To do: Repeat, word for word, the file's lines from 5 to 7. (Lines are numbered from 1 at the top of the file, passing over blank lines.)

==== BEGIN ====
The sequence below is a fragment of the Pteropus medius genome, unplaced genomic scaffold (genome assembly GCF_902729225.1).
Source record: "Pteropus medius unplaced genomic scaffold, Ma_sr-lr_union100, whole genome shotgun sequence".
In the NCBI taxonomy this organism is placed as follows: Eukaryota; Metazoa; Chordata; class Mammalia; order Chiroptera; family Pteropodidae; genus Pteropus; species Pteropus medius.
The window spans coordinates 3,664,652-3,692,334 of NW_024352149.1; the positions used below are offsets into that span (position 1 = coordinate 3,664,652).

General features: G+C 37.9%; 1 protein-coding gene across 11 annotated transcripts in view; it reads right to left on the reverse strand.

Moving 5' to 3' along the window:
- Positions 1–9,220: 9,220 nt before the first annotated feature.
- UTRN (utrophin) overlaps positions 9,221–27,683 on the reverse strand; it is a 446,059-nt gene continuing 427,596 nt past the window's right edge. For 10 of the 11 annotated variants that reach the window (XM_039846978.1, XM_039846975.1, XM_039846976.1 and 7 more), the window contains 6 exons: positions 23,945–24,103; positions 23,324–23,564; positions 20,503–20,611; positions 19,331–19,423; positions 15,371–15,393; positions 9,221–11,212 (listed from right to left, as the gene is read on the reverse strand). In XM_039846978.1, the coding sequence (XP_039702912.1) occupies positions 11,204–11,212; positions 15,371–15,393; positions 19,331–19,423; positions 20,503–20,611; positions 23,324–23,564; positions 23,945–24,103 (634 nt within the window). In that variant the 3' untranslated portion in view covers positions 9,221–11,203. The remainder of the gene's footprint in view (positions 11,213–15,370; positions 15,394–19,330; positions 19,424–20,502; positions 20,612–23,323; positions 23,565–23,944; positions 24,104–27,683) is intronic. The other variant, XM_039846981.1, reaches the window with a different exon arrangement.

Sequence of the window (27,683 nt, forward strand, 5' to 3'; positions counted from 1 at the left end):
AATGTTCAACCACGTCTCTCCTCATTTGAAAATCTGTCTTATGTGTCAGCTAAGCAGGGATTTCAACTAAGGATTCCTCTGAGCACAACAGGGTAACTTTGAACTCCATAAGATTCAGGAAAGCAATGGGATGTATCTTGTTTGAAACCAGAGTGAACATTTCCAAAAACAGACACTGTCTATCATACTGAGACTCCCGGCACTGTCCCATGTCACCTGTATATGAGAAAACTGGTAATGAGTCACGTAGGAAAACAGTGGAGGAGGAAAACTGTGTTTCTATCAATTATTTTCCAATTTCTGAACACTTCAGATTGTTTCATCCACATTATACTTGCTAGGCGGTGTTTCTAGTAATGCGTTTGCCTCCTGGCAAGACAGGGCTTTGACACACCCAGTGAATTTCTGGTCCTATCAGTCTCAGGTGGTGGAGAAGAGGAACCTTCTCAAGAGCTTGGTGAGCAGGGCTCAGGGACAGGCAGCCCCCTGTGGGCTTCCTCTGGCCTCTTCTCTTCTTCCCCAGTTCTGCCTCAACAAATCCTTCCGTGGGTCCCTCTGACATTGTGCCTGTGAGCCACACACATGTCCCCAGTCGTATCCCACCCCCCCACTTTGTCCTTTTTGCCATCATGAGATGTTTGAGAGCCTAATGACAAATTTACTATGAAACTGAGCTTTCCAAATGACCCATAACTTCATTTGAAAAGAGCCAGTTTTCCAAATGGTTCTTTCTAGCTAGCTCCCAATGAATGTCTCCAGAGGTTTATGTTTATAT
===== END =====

General features: G+C 37.9%; 1 protein-coding gene across 11 annotated transcripts in view; it reads right to left on the reverse strand.

Moving 5' to 3' along the window:
- Positions 1–9,220: 9,220 nt before the first annotated feature.